Dee Bradley Baker's "All to Know About Going Pro in V.O."

How to Become a Voice Actor (the short version)

Since much of my site is pretty detailed (or long winded) I thought I’d provide my “nickel version” road map of what you should do to become a professional voice actor:

  1. Focus first on exploring the fun and enjoyment of acting, not seeking money or fame.
  2. Determine whether you have the talent and temperament for acting by getting as much live performing experience as possible.
  3. “Going pro” means you must get good enough that people will pay you to do it.
  4. Turn on your mind, your curiosity, your capacity to create in any way you can. 
  5. Find things you love doing and never stop doing them.
  6. Watch old movies & TV. Fill your inner “performer’s database” with the history of show biz. 
  7. Focus on your health: workout, eat clean and get enough sleep.
  8. Read. A lot. Out loud as well as to yourself.
  9. Strengthen your acting ability and improv confidence with live performance experience and classes.
  10. Develop strong voice over skills (maintaining character, diction, reading stamina, range of accents and character, e.g.)
  11. It is an actor’s job is to be always ready to take advantage of opportunity and luck.
  12. Get a flexible side job(s). Save your money for a long haul.
  13. An actor should expect and plan for uncertainty, change and a long climb, no matter your experience or ability.
  14. When ready, move to where they cast the kind of work you want to do. This is probably best done in stages, after establishing yourself in a smaller market.
  15. Connect with working voice actors and others heading where you want to go. Surround yourself with those who keep the positive and drop the negative.
  16. Honor your relationships. They are your strength and connection to what is real. Real relationships both feed and temper an actor’s ego.
  17. Get a life: Continually find your fuel beyond and apart from acting. 
  18. Imagine a specific future but stay flexible. Write out your goals and revise as needed. Always say your goals to yourself and outloud.
  19. Look inside: Do you limit yourself? What are your inner mantras?
  20. Embrace mistakes, rejection and dead ends as tools for learning. Always seek an honest take on your work and yourself, even if the truth hurts.
  21. Celebrate small victories. Reward yourself. Stay positive.
  22. Realize your job at an audition or gig is not to ask for something, it is to give/create something compelling. Your craft is your validation and your superpower.
  23. Be ready before you interview agents. Have your marketing materials ready to impress (demo, website, etc.).
  24. Be so good that those who cast have to hire you– and rehire you.
  25. Self-direct your VO auditions only when ready and able.
  26. When ready, join an actors’ union to protect yourself, up your earnings and upgrade the quality of projects and professionalism.
  27. Never stop pushing your abilities past the success you establish.

Disclaimer: This is how I see it (as an union member L.A. voice actor working in television, movies and games). But realize that each VO pro’s path to their career is different.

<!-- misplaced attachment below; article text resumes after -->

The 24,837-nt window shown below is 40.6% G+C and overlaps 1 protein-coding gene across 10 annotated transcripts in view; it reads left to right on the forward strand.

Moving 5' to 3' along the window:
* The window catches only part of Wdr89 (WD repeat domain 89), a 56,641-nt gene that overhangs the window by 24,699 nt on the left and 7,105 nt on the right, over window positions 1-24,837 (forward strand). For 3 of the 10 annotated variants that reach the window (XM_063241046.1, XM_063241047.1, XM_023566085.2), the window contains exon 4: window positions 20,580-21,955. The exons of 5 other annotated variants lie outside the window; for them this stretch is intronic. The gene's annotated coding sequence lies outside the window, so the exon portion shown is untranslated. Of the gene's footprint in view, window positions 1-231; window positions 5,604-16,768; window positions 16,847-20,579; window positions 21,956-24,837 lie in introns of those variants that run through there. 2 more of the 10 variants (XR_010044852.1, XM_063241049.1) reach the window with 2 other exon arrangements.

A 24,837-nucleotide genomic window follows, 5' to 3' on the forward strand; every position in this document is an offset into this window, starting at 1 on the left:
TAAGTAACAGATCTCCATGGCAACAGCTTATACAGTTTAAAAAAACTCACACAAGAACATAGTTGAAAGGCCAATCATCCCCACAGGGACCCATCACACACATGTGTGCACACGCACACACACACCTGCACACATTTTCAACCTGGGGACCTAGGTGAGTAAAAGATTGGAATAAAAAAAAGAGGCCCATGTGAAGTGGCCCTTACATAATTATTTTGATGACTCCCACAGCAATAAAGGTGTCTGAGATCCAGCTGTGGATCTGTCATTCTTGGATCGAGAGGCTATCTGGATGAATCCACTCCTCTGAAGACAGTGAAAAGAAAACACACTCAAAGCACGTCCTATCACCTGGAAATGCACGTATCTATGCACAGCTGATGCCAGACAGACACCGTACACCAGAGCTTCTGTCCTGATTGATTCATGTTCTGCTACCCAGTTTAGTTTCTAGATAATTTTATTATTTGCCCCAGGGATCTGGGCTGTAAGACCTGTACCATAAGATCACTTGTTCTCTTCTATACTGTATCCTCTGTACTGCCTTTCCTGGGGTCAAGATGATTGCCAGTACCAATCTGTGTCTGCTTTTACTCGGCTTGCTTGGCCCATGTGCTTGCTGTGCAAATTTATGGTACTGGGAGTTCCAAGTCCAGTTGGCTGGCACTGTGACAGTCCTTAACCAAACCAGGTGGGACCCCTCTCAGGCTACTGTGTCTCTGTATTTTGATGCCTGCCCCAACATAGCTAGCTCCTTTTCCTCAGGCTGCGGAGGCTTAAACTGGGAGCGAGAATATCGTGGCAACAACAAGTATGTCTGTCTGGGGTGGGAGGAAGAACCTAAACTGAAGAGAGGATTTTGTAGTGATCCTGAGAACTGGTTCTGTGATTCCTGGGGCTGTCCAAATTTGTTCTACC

This process may seem daunting to a beginner, but I want you to understand that the long term project of becoming a paid voice actor is neither quick or easy. If you find you enjoy performing, the ups and downs of the process can and should be fun (mostly).

To be a professional actor, acting must be an intersection of what you love and what you are very good at. Wanting it is not enough. Having talent is also not enough.

44 Responses »

  1. Is it possible to network with people who do paid voice acting in LA, and arrange a trip to LA to meet them, show them your skills, and in the event that someone notable or who has experience sees that you have what they’re looking for. I would be willing to travel to record if I land any paid jobs, however I would like to remain in NC for the time being.

    • There are voice classes in LA that offer a rotating different casting director or agent teach each week. Some are taught by a single casting director or talent coordinator who may bring in a special guest agent or working pro to help teach. If you impress any of these, it is at least possible for something to happen, but it’s never promised. This plays out over probably five weeks (say, every Tuesday night). That’s a lot of flying back and forth for someone who doesn’t want to live here. That you’re not interesting in committing to living/striving in a larger VO market without first getting hired makes you sound like you’re not particularly serious about this. I wouldn’t recommend anyone fly to the moon to see if maybe they can make it as an astronaut.

      • i am so thankful that after 30 yrs of singing as a signed RnB artist to an independent one, my wife was never ready to move out of Washington State but now that my daughter is following in my footsteps, shes ready, so I will take advantage and move to LA on faith and believe that my transition to VO can be completed in doing so. Looking fwd to networking with the greats.

      • Numerous voice actors (and audio engineers) come from music. Music can be an excellent springboard for other arts, but each is its own unique path. You could also say a voice acting career could lead to a music career. It’s not common but I suppose possible. Best of luck!

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